“If love is like possession, maybe my letters are like my exorcisms. My letters set me free… or at least they’re supposed to.”
Blurb: “Sixteen-year-old Lara Jean keeps her love letters in a hatbox her mother gave her. They aren’t love letters that anyone else wrote for her; these are ones she’s written. One for every boy she’s ever loved—five in all. When she writes, she pours out her heart and soul and says all the things she would never say in real life, because her letters are for her eyes only. Until the day her secret letters are mailed, and suddenly, Lara Jean’s love life goes from imaginary to out of control”
As I keep finding myself saying, I have long since outgrown Young Adult Contemporary; and yet I still find myself picking it up every now and again so maybe this statement isn’t very true anymore. To All The Boys I’ve Loved Before is a book that I see every time I go into a bookstore and people are constantly talking about it – especially with the movie announcement. It’s because of that reason that I decided to give the book a go.
To All The Boys I’ve Loved Before follows a girl called Lara Jean who writes love letters to every boy she’s ever loved and keeps them in a box. They’re not intended for the person she’s written to. They’re for her eyes only as sort of “goodbyes” when she’s decided to move on from that crush for whatever reason. But one day when her letters are sent out, Lara is forced to face the past.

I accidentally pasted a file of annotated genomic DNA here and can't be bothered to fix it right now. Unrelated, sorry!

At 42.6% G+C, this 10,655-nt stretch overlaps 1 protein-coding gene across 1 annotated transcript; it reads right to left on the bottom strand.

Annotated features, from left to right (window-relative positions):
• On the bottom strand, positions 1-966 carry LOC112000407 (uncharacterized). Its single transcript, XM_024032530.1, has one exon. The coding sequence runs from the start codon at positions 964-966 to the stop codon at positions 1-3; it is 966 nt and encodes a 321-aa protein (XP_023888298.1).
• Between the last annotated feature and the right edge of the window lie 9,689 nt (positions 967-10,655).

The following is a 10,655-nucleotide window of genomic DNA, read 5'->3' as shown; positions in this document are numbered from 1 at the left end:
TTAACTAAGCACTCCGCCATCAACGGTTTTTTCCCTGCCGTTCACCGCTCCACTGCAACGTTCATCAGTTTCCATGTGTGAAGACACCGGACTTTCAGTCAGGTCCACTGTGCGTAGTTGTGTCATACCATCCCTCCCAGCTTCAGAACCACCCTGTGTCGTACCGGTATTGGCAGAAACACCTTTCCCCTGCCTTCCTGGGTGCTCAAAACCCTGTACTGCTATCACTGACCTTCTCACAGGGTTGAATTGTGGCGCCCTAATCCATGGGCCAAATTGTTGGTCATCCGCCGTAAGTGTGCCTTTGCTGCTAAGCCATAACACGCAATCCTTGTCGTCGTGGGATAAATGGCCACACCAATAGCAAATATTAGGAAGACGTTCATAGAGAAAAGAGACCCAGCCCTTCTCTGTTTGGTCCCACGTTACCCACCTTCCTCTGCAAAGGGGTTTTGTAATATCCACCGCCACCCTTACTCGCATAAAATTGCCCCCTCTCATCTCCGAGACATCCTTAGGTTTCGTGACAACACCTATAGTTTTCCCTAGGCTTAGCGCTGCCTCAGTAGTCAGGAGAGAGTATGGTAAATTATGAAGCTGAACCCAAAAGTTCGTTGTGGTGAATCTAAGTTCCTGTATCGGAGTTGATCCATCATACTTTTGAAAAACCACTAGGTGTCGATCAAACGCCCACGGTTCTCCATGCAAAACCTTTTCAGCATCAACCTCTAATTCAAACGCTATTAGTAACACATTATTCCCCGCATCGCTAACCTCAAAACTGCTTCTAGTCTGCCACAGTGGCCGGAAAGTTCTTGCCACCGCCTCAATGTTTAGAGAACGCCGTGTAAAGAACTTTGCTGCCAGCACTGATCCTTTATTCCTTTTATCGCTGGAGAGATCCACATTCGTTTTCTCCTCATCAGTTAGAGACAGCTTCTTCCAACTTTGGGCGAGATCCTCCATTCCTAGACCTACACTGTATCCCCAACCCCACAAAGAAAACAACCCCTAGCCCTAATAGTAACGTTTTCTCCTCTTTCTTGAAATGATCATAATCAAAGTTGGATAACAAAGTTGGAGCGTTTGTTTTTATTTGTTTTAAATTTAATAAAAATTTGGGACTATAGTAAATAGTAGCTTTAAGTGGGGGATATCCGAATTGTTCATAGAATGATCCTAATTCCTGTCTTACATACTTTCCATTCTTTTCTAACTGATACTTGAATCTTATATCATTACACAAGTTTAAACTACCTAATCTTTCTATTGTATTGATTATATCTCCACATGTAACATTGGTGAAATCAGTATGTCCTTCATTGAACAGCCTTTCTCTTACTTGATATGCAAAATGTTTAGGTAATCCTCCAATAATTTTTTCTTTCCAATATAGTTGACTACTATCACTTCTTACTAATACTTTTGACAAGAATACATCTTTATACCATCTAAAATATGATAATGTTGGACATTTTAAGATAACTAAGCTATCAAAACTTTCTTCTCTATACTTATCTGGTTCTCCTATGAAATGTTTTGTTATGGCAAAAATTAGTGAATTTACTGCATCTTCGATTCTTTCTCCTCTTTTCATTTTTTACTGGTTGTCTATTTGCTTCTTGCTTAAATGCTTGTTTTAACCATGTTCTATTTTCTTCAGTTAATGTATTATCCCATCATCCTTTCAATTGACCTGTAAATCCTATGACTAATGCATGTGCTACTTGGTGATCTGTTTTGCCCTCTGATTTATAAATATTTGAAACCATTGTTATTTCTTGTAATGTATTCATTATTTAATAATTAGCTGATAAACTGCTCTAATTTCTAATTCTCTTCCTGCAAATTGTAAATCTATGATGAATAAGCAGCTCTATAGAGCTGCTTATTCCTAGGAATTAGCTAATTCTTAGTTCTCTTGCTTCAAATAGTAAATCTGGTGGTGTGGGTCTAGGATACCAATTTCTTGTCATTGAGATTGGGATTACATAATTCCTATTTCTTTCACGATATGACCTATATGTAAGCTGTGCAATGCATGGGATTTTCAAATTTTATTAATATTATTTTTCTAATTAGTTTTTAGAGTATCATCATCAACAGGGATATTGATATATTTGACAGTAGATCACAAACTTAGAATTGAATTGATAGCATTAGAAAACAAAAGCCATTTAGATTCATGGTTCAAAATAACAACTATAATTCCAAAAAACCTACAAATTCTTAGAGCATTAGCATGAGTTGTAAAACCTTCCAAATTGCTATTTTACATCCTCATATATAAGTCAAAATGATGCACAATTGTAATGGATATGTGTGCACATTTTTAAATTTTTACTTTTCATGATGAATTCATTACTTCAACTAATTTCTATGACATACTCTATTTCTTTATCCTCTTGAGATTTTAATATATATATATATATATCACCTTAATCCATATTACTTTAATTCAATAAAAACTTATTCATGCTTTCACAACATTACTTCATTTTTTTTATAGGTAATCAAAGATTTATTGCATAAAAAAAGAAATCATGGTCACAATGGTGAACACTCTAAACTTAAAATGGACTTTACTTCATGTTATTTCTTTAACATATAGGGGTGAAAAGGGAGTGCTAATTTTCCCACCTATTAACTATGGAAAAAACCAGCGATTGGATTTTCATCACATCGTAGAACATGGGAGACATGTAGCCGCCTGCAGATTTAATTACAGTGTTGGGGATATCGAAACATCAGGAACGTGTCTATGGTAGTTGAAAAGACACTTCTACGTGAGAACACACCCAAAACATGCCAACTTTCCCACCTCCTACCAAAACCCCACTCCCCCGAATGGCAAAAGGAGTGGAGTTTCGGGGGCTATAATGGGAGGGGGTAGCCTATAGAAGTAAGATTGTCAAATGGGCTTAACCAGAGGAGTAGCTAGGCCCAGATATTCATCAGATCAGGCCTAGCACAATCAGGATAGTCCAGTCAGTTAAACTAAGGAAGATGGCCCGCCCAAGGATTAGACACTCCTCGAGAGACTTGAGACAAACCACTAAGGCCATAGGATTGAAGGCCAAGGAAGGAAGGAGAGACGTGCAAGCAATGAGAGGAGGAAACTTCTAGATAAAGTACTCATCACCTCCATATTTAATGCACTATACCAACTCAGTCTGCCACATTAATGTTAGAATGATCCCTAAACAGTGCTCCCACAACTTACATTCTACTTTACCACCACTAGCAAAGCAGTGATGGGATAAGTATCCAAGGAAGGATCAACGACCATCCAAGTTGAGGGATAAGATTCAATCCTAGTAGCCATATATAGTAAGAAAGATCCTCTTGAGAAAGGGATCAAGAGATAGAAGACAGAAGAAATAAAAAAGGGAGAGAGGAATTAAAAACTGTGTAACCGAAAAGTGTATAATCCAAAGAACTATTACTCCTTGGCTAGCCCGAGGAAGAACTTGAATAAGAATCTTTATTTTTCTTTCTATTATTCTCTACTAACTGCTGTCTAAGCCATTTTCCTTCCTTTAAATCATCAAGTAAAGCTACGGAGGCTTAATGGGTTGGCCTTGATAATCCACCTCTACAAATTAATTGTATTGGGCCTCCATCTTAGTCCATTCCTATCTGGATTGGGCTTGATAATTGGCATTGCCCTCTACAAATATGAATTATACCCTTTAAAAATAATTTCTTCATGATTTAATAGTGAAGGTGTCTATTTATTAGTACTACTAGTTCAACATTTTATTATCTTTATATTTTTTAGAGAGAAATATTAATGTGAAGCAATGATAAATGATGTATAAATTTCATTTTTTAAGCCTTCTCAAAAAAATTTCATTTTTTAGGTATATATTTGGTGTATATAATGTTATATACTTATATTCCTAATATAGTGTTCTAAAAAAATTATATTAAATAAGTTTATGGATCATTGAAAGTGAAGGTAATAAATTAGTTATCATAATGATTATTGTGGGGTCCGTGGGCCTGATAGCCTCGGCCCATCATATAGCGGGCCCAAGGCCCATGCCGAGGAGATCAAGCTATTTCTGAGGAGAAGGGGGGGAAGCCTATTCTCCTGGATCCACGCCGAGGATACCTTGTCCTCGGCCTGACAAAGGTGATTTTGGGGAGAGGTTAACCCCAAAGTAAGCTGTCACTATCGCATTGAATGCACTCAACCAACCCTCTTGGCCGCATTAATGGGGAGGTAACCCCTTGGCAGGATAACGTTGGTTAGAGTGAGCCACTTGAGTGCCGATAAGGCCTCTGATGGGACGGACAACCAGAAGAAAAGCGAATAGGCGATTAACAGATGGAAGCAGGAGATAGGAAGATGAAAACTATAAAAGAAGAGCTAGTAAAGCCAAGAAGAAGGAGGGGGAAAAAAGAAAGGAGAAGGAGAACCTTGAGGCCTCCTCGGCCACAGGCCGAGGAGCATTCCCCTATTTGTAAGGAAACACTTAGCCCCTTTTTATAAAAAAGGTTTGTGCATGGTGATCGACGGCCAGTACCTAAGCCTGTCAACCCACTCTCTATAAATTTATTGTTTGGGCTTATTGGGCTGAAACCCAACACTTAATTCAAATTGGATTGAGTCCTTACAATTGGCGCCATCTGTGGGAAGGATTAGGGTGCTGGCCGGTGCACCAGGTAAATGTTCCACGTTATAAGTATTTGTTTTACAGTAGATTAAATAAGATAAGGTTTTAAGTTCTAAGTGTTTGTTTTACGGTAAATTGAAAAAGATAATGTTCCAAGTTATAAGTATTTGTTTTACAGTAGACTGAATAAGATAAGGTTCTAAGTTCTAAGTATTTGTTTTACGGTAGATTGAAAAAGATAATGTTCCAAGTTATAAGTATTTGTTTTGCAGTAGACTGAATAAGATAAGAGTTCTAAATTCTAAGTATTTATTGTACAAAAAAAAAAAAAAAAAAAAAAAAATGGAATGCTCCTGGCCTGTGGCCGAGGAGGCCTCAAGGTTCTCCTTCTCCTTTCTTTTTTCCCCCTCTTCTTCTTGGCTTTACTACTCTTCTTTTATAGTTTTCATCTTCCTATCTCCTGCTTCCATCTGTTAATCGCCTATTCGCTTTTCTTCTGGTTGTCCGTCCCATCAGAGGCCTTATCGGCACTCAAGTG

I listened to the audiobook narrated by Laura Knight Keating which was the best decision I could have made. It was absolutely brilliant. Laura managed to capture the real essence of the protagonist and it really felt like I was just sitting down with a coffee listening to Lara chat about her story.
It was wonderful to see sibling relationships with a strong bond. A lot of the story is focused on Lara’s connection with her older sister Margot and how there is this inherent need to look after each other, even more so with the youngest, Kitty, and seeing them spending so much time together just added a nice layer to the book. Lara is Korean-American and it was nice to see her exploring that side of her while being encouraged by her father to do so. It was all very positive and even when it did fall to negative sides with some of her other interactions, Lara was not afraid to stand up for herself and say “this is wrong.” In fact, the initial plot device of the letters is more of a footnote in the story rather than a driving force. Most of the narrative is taken up by the sibling connections and the fake relationship that develops between Lara and Peter Kavinsky to make his ex-girlfriend jealous. The letters are more of a nod to how even the small interactions you have in life can have a lasting impact on you. Everything about this book was just so seamless and well thought out that I was in complete awe of the storytelling.
The only things that didn’t sit right were that it didn’t make sense why Peter would choose Lara out of every other girl at school to be his fake girlfriend when she wasn’t from the same social circle, and it was more likely to cause suspicion. Another was the fact that Lara had decided to address the letters if she never planned on sending them. But these factors didn’t make that much of an impact on my reading.
If you haven’t read the book yet, and plan on doing so, I highly recommend getting the audiobook.
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